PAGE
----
• What if I don’t have this surgery or treatment?
  • What is my life expectancy?
  • What will the quality of my life be?

To make the best decisions about my health care, I needed to ask these questions. The answers gave me information that helped me plan for my future and created an environment of teamwork between my healthcare providers and me.

My experience contracting hepatitis C through unsafe healthcare practices led me to be an advocate for patient safety. My husband and I created the Evelyn and Thomas McKnight Family Fund for Patient Safety through the CDC Foundation. The fund awards the McKnight Prize for Healthcare Outbreak Heroes. Its purpose is to encourage and reward those who serve and protect patients from harm in the context of healthcare outbreak response in the United States. Nominations for the prize are accepted until February 15, 2023, and can be submitted through this link:

To learn more about how to be a safe patient, visit What You Can Do to Be a Safe Patient.
To learn more about preventing unsafe injection practices, visit One and Only Campaign.

Dr. Evelyn McKnight is a nationally recognized patient safety advocate, and survivor of one of the largest viral outbreaks in American healthcare history.

Posted on by Evelyn V. McKnight, AUDTags ,

4 comments on “Asking Your Healthcare Provider the Hard Questions”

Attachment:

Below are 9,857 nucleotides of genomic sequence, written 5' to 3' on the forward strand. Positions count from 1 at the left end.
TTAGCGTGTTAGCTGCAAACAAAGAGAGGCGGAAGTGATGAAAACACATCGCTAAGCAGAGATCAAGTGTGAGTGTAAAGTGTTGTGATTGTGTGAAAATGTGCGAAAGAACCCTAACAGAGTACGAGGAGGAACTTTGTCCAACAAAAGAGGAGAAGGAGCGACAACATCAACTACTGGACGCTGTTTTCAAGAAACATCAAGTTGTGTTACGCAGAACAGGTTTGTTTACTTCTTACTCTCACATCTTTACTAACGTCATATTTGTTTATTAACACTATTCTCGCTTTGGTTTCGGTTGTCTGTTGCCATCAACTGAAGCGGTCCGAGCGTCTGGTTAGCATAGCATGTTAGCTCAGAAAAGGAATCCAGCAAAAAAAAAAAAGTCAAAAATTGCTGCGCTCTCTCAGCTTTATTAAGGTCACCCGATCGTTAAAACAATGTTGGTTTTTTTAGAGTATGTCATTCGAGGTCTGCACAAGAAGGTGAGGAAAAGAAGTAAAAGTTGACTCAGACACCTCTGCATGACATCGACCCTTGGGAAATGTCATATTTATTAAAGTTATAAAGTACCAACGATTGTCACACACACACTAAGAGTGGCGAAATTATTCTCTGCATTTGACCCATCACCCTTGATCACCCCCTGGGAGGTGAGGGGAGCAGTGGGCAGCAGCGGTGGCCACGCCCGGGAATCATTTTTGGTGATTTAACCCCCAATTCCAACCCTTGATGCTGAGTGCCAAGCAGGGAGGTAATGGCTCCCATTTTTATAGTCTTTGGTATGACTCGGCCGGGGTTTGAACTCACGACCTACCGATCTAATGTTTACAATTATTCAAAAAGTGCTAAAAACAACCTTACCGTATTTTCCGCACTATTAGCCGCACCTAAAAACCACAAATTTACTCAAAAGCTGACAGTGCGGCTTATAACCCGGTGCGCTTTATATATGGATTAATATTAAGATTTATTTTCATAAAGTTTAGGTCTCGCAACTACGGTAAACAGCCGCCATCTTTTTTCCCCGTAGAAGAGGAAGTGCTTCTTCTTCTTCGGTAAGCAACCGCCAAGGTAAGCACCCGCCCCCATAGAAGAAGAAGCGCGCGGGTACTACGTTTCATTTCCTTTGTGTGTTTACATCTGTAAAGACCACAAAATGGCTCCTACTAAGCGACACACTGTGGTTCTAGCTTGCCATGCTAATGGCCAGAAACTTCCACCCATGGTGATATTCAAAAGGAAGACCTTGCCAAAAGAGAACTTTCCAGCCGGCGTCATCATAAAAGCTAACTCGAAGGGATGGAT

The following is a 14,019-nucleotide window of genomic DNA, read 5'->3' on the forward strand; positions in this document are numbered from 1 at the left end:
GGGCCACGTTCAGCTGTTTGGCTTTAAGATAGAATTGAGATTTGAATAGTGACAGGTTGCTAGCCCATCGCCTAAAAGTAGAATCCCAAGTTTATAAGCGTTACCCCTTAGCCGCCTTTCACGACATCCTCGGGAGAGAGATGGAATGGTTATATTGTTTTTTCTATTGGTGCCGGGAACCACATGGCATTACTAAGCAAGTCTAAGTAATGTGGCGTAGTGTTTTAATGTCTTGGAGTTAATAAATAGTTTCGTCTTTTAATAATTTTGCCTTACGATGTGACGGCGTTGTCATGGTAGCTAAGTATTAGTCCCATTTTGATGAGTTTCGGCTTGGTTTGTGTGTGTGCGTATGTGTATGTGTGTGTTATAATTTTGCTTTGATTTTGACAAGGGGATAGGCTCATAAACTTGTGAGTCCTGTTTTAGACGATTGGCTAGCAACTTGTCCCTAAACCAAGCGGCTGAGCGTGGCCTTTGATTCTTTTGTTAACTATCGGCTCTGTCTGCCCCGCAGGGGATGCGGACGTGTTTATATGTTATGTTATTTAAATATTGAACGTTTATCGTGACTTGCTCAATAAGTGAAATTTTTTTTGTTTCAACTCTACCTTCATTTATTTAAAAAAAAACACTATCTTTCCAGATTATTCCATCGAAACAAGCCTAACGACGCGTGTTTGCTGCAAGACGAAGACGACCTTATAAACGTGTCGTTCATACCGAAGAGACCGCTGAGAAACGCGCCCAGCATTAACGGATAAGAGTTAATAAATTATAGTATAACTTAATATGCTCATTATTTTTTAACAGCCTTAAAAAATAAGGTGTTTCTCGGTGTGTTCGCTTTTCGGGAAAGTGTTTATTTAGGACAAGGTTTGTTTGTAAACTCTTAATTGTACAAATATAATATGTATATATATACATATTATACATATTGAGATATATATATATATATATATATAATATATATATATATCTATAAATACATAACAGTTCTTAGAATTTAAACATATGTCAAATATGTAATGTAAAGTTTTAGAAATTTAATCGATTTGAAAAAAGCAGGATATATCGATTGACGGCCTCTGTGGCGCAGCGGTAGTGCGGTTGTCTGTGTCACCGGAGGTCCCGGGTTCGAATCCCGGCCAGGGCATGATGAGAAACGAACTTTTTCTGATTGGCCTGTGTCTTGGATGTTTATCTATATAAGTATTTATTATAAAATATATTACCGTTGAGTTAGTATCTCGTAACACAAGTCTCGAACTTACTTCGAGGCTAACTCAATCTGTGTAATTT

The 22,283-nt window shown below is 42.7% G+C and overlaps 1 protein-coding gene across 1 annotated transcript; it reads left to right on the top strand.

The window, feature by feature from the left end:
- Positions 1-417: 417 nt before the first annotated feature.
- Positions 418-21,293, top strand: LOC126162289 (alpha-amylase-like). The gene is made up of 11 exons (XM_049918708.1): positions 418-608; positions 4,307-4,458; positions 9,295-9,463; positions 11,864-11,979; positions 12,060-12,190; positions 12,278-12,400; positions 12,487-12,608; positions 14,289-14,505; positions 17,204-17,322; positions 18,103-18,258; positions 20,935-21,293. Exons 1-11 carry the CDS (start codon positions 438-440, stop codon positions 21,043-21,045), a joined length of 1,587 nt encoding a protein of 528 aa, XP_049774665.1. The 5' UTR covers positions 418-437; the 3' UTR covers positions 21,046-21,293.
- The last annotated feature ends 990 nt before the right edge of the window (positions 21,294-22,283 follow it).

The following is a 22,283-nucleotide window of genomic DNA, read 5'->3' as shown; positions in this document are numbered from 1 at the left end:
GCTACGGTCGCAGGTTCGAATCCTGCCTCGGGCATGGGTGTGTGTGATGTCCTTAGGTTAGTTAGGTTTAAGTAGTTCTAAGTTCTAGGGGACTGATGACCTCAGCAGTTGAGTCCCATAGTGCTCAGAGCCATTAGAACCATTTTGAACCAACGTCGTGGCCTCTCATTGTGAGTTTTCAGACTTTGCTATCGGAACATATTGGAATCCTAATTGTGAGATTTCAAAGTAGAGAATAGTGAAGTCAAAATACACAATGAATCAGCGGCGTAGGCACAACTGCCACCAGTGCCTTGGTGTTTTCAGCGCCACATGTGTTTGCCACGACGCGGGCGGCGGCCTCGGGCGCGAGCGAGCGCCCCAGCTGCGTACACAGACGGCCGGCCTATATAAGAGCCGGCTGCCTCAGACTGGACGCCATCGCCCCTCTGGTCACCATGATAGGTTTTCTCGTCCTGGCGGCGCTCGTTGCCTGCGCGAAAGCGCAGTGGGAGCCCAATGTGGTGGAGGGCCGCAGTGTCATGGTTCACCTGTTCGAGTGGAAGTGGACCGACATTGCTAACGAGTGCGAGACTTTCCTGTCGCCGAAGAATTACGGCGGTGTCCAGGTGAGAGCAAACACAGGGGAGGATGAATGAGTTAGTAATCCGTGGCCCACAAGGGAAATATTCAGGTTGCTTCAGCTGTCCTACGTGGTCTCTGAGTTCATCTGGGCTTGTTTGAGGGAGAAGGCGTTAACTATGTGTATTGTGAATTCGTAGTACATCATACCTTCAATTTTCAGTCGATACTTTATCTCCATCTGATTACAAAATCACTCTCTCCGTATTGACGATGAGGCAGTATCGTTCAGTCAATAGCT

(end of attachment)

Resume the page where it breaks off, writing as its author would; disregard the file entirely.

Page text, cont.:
Comments listed below are posted by individuals not associated with CDC, unless otherwise stated. These comments do not represent the official views of CDC, and CDC does not guarantee that any information posted by individuals on this site is correct, and disclaims any liability for any loss or damage resulting from reliance on any such information. Read more about our comment policy ».

    What words can we use to diplomatically remind our healthcare providers to wash their hands? When I have politely asked, I’ve received answers like, “I washed my hands right before I walked in here.” I then think, “Yes, but you touched the doorknob and perhaps other stuff before you walked in here,” but I don’t say that. I just let the providers examine or treat me even though I’m uncomfortable letting them do that.

    You can protect yourself by asking questions and speaking up for clean hands. It’s okay to ask your healthcare provider questions, such as “I didn’t see you clean your hands when you came in, would you mind cleaning them again before you examine me?” or “I’m worried about germs spreading in the hospital. Will you please clean your hands once more before you start my treatment?” To learn more, visit Patients | Hand Hygiene | CDC.

    Thank you, Evelyn, for sharing your hard-won knowledge. This is invaluable advice. Our healthcare system is not geared to be patient centric. Making it so demands our active participation. While difficult, this is also an amazing opportunity. We can protect our own health and make healthcare better and safer for all, one question at a time.

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Page last reviewed: January 17, 2023
Page last updated: January 17, 2023